NoiseCapture: become an urban noise hunter!

Noise Capture is a free application developed by the CNRS and IFSTTAR which allows users walking around in urban areas to use their smartphone to measure their sound environment. The ultimate goal is to gain a better understanding of the burden of noise pollution for city dwellers.

In the framework of the European ENERGIC-OD project the CNRS1 and IFSTTAR have developed an amazing smartphone application which has been christened NoiseCapture. Its purpose is to create noise maps of urban areas. Five IFSTTAR scientists from the Nantes-based Environmental Acoustics Laboratory (LAE) have been working on this completely free “App. “Our specialization is developing tools and methods for better evaluating our urban sound environment”, Judicaël Picaut, the LAE researcher who led the project, explains.

But how does it work in practice? The app has been designed for Android smartphones and measures our sound environment when we walk around in an urban environment, and, by using tags, is even able to assess the impression it makes on us. But NoiseCapture is also connected to a dedicated data processing system in order to process all the geolocated noise data. The recorded data is sent to a server that aggregates it with data from the other contributors then displays the result in the form of noise maps. 

More realistic noise maps

The goal is to produce noise maps that are more realistic than those that have been produced hitherto using conventional modelling techniques.

Thanks to NoiseCapture, we can capture all the sound sources, not only those we can model… and in real time too!

Judicaël Picaut explains. Some noise maps that display the raw data provided by participants are already on line.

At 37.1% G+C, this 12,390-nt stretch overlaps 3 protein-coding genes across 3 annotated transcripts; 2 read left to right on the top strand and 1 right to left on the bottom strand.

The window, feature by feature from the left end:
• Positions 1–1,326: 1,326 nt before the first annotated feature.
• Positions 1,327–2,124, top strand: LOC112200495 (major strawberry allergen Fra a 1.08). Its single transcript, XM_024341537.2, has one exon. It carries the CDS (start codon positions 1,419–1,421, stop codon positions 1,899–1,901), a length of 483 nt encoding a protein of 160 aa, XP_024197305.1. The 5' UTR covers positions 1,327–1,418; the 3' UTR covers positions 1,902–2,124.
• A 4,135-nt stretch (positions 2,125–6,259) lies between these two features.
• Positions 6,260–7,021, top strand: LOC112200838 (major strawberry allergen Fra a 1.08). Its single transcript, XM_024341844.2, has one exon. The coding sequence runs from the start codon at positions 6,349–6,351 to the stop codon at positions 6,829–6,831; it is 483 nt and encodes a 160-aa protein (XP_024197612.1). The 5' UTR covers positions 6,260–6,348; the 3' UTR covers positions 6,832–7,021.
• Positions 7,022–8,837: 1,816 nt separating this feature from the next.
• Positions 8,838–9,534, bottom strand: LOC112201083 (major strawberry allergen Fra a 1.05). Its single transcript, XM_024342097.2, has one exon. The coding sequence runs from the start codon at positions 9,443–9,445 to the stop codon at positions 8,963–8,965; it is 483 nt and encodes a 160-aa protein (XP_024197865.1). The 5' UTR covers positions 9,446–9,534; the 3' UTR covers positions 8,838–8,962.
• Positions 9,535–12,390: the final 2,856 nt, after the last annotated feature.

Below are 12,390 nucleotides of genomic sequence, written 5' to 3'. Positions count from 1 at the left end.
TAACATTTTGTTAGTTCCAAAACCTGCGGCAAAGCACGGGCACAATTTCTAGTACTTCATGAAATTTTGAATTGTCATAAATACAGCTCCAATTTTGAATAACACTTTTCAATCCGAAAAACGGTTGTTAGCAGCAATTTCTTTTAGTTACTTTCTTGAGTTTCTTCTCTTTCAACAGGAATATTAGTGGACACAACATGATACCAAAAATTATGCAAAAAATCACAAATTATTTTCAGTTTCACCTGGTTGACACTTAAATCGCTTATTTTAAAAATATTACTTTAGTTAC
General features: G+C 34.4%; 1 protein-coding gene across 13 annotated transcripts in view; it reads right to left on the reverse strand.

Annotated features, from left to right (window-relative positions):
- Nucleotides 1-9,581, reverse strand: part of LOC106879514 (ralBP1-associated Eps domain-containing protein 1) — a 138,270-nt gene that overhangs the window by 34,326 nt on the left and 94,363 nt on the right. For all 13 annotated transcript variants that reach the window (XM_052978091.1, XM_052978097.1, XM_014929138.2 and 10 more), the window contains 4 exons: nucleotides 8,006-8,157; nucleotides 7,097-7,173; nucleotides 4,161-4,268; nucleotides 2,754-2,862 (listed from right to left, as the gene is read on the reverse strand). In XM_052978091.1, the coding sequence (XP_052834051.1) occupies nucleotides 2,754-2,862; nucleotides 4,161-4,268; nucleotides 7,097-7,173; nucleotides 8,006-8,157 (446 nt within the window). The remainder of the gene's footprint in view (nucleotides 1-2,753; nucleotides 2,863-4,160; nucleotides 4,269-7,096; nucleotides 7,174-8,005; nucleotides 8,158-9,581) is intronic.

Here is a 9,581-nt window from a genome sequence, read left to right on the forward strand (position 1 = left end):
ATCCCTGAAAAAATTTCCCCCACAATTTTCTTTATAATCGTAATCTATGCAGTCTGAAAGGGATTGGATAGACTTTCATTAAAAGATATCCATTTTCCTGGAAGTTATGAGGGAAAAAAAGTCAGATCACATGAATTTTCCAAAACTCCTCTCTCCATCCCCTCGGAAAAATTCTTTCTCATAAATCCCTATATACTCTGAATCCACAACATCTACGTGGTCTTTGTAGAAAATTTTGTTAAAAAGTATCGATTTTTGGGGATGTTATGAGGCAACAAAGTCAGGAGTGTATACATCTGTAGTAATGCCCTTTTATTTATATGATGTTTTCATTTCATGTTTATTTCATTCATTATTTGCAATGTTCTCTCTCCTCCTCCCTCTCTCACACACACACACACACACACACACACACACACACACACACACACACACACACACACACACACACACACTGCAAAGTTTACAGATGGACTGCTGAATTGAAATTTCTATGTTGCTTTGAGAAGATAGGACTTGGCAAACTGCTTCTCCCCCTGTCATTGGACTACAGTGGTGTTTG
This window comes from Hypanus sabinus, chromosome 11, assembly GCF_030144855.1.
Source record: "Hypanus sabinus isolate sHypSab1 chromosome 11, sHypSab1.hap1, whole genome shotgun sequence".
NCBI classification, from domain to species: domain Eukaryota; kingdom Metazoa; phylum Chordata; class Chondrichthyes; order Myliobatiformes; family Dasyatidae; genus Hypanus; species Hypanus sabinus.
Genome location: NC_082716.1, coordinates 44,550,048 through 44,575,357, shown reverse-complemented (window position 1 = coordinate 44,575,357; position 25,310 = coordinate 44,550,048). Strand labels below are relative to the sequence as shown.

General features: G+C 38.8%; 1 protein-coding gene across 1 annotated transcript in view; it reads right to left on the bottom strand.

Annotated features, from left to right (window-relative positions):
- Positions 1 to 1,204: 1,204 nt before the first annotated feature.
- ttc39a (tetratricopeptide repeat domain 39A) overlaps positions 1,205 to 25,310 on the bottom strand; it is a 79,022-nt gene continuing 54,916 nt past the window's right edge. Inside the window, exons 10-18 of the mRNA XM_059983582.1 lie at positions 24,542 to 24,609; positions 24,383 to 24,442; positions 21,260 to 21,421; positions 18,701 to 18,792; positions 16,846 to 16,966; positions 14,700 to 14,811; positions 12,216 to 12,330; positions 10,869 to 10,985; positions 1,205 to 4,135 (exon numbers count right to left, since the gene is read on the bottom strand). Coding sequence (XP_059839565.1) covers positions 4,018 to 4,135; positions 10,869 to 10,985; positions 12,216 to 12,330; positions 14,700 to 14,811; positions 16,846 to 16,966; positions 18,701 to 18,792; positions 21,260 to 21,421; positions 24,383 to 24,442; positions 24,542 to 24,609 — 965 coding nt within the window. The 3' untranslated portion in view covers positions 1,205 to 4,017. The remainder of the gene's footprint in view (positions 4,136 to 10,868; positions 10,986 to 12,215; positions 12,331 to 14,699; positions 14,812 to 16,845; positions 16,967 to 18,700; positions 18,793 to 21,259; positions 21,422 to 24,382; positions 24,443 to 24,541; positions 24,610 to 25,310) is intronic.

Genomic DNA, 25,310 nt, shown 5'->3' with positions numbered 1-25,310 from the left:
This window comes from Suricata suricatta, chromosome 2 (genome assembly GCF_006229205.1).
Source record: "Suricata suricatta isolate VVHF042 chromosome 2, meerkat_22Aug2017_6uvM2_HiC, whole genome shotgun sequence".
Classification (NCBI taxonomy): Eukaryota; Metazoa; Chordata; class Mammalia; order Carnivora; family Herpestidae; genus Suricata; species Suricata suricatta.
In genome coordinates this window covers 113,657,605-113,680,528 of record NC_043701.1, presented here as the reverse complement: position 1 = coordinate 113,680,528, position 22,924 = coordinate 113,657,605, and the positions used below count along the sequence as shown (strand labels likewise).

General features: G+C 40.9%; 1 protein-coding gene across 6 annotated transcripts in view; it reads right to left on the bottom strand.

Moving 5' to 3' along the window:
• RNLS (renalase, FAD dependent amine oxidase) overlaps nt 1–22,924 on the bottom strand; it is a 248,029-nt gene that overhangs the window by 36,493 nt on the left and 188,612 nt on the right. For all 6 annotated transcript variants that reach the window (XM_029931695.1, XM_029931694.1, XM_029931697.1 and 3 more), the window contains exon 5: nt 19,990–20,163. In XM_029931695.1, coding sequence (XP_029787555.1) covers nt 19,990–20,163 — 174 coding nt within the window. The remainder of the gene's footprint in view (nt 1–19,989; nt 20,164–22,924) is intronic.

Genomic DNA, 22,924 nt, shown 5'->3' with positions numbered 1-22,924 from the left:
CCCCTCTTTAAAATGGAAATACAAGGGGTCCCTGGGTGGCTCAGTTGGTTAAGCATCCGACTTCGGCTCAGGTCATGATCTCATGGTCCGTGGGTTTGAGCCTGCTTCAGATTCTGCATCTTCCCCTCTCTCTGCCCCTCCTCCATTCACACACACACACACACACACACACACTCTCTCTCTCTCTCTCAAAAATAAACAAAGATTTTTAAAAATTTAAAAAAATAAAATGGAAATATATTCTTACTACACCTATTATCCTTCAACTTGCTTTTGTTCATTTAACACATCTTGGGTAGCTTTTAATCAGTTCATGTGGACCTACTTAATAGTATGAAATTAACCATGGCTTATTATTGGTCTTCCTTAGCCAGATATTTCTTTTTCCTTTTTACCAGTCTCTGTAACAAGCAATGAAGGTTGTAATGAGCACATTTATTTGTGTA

The main challenge now is to manage to “clean up” the data with regard to the accuracy of the GPS, the calibration of measurements, etc. In practice, the CNRS hosts the noise maps and data while the Open Source computer code is hosted online on IFSTTAR’s page on the GitHub platform. Local authorities, researchers firms… all the actors with an interest in urban noise can also download the raw data for their own needs, as Open Data from a database.

Already 300 contributors from 40 countries

The beta version of NoiseCapture has already been tested by 300 contributors from 40 countries. This has generated 3,000 sound journeys, with 500,000 measurement points, i.e. the equivalent of six days of continuous measurements. “This is still not enough to obtain to obtain accurate noise maps which focus sufficiently on the same zones”, Judicaël Picaut regrets to say.

But the researchers are counting on the release of the final version, scheduled for early September 2017, to create even greater enthusiasm. A first “NoiseCapture Party” will even be organised for people to learn how to calibrate the microphone on their smartphone before going noise hunting in the target districts. Privacy is not a concern either, as it is impossible to identify or record a contributor with NoiseCapture, only noise level indicators are computed.

So are you ready to take part in an exciting participative science project?


1. Lab-STICC belongs to the CNRS and is located in Vannes in Britany.